How Brands Became the Most Powerful Advocates in Today’s Battle for LGBT Equality

They're leading the charge for change, but will states concede?

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This spring, North Carolina and Mississippi came under fire for passing laws that many felt were discriminatory against gay, lesbian and transgender residents.

In addition to being lambasted by LGBT advocates, the laws—North Carolina's House Bill 2 and Mississippi's House Bill 1523—have also been criticized by much of corporate America, with with hundreds of brands calling for their repeal and even scaling back operations in those states.

When brands pressure states to embrace progressive ideals, it often results in negative economic impact for those states, as evidenced already in the travel and tourism industries in North Carolina and Mississippi. Historically, such situations can have a long-lasting economic impact for states, with the current examples likely becoming iconic case studies in brand backlash to anti-progressive social policies.

The boycotts already are having an economic impact. According to Human Rights Campaign, North Carolina has lost more than half a billion dollars in economic activity from companies canceling—or reconsidering—plans to come to the state and in canceled conventions, concerts and lost tourism dollars.

The Mississippi Hospitality and Restaurant Association also is reporting hotel and convention cancellations as a result of House Bill 1523.

And although Target is currently facing consumer boycott threats on the heels of its declaration that transgender people could use the restroom of their choice, brands generally stand to benefit in terms of customer perception when they weigh in on these issues, experts say.

Background of the bills

In March, Mississippi signed into law the Religious Liberty Accommodations Act, which allows individuals or organizations to refuse service or support to gays, lesbians, same-sex couples or transgender residents "in a manner consistent with a sincerely held religious belief or moral conviction." 

Mississippi's law specifically allows employers to fire or refuse to hire someone whose sexual orientation or transgender status is opposed by the company's religious beliefs. It also protects adoption groups, landlords and wedding-based businesses (such as photographers and disc jockeys) that refuse to work with LGBT clients.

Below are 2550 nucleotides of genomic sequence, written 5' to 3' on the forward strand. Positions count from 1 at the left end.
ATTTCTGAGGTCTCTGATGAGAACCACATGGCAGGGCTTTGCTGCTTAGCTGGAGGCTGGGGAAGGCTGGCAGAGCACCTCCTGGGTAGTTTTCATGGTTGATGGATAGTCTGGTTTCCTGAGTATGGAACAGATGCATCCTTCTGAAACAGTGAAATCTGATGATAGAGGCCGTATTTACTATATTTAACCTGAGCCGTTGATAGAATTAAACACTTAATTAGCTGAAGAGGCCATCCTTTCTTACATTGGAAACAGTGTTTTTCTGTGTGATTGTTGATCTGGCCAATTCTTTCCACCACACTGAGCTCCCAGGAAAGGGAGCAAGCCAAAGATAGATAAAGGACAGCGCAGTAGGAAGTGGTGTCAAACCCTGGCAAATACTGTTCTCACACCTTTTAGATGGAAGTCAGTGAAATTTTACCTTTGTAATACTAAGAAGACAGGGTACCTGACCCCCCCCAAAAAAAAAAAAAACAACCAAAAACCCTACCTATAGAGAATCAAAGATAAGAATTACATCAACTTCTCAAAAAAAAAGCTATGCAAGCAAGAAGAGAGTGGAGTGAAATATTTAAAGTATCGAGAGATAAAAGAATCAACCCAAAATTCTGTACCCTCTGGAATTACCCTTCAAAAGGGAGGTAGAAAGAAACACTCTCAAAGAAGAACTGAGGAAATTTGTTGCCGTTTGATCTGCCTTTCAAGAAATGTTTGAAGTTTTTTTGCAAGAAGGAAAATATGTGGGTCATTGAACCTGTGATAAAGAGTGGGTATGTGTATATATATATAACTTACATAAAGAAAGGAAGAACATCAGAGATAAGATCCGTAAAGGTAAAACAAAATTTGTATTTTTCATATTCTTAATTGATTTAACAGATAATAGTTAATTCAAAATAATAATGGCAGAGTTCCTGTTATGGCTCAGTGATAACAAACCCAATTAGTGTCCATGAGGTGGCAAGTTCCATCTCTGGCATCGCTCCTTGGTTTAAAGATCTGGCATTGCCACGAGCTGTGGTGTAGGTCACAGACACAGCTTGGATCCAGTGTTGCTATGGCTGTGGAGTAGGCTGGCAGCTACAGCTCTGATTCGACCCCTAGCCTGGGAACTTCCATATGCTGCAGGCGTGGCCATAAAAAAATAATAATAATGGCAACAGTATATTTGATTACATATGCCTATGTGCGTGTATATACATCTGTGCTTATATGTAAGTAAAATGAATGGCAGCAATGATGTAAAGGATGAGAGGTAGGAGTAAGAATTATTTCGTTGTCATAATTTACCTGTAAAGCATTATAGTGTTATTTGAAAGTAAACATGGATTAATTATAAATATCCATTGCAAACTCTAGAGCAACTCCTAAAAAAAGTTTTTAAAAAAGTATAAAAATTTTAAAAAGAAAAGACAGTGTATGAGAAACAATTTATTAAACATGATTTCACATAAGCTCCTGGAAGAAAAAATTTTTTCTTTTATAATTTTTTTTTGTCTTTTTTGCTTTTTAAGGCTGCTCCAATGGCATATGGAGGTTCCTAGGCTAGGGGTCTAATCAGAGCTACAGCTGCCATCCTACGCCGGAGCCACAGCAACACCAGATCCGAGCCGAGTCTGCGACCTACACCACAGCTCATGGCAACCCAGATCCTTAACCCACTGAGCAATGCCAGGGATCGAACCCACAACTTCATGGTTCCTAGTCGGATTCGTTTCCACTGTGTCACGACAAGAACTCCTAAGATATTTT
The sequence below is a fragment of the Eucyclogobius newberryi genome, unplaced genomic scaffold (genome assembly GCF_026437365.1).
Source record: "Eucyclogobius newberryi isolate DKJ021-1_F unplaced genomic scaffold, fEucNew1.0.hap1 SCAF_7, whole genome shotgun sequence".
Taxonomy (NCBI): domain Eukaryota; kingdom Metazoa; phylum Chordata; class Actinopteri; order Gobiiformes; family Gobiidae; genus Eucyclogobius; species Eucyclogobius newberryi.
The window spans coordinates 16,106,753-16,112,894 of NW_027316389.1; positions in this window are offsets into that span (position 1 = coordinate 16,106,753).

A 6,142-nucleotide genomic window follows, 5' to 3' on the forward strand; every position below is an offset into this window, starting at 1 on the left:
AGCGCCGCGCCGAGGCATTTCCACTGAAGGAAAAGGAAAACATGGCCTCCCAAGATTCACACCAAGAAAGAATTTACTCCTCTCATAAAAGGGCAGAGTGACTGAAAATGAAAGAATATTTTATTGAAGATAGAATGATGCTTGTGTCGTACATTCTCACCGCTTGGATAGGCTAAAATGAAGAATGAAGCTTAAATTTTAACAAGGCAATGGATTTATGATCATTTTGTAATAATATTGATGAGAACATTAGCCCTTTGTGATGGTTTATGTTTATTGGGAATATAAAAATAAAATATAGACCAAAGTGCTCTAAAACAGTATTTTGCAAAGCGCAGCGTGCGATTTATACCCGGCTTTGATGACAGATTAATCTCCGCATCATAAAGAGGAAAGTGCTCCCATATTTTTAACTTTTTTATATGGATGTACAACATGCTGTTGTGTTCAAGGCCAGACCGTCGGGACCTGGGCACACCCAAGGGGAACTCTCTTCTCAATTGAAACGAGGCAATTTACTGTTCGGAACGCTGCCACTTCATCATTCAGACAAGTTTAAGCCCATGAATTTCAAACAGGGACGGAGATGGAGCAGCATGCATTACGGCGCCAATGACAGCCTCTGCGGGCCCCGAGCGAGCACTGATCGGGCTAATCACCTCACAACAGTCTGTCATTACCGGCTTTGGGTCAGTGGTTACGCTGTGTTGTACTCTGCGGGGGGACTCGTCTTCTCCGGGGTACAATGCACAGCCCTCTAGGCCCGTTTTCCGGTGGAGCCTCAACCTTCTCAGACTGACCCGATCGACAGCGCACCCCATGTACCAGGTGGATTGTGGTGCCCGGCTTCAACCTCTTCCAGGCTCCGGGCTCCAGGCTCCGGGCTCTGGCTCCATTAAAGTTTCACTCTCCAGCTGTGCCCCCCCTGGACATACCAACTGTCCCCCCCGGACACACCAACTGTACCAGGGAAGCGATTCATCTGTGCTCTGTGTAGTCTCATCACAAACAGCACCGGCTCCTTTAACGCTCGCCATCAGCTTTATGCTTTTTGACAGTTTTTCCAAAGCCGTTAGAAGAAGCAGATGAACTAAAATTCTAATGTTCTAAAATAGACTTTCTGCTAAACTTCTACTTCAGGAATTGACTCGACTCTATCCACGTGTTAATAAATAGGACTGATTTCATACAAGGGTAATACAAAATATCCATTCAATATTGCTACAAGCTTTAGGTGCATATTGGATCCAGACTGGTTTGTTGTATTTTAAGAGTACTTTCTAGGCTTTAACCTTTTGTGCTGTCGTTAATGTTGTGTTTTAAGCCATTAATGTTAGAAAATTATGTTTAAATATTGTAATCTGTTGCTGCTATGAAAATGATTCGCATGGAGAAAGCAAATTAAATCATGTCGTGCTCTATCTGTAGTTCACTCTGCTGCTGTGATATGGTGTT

Also in March, North Carolina passed its so-called "bathroom bill" that requires the state's residents to use public restrooms associated with their birth gender.

"I haven't read a national newspaper in more than a month that hasn't had a story about this, and it's making our state look terrible," said Brad Brinegar, CEO of Durham, N.C.-based agency McKinney, which launched two campaigns against the law including FlushHB2, in which it printed the "bathroom bill" on toilet paper and encouraged people to flush it—literally.

"The fundamentals beneath the surface are reprehensible," Brinegar continued. "We're hoping that taking a stand only attracts better people and better business relationships."

The brand backlash

More than 200 corporate CEOs agree with Brinegar's perspective, signing a letter in April with LGBT advocacy groups Human Rights Campaign and Equality NC calling for the repeal of House Bill 2. Seventy-five CEOs and business leaders also signed an open letter with Human Rights Campaign calling for Mississippi governor Phil Bryant to repeal House Bill 1523.

The North Carolina bill's proponents, meanwhile, argue that the law was designed to protect women and children from sexual predators in public restrooms. In April, 700 people rallied at North Carolina's state Capitol building in support of HB2, including members of the Christian Action League of North Carolina and the NC Family Policy Council. The two organizations launched Keep NC Safe, a campaign supporting HB2, which included a letter signed by 300 North Carolina-based small business leaders in support of it. 

Tech brands led the charge

On the opposition front, Facebook and Google, which have data centers in North Carolina, and Amazon, which has a large distribution center there, were the first brands to approach Equality NC about the letter opposing HB2. The advocacy group first put together the letter on behalf of those companies, and then other brands signed on, according to Matt Hirschy, Equality NC's director of advancement. 

"The tech companies started it, and it snowballed from there," Hirschy said. "This bill doesn't reflect their values, and it doesn't reflect the promise that they received when they moved to this state. It's totally natural for them to be invested in repealing the law."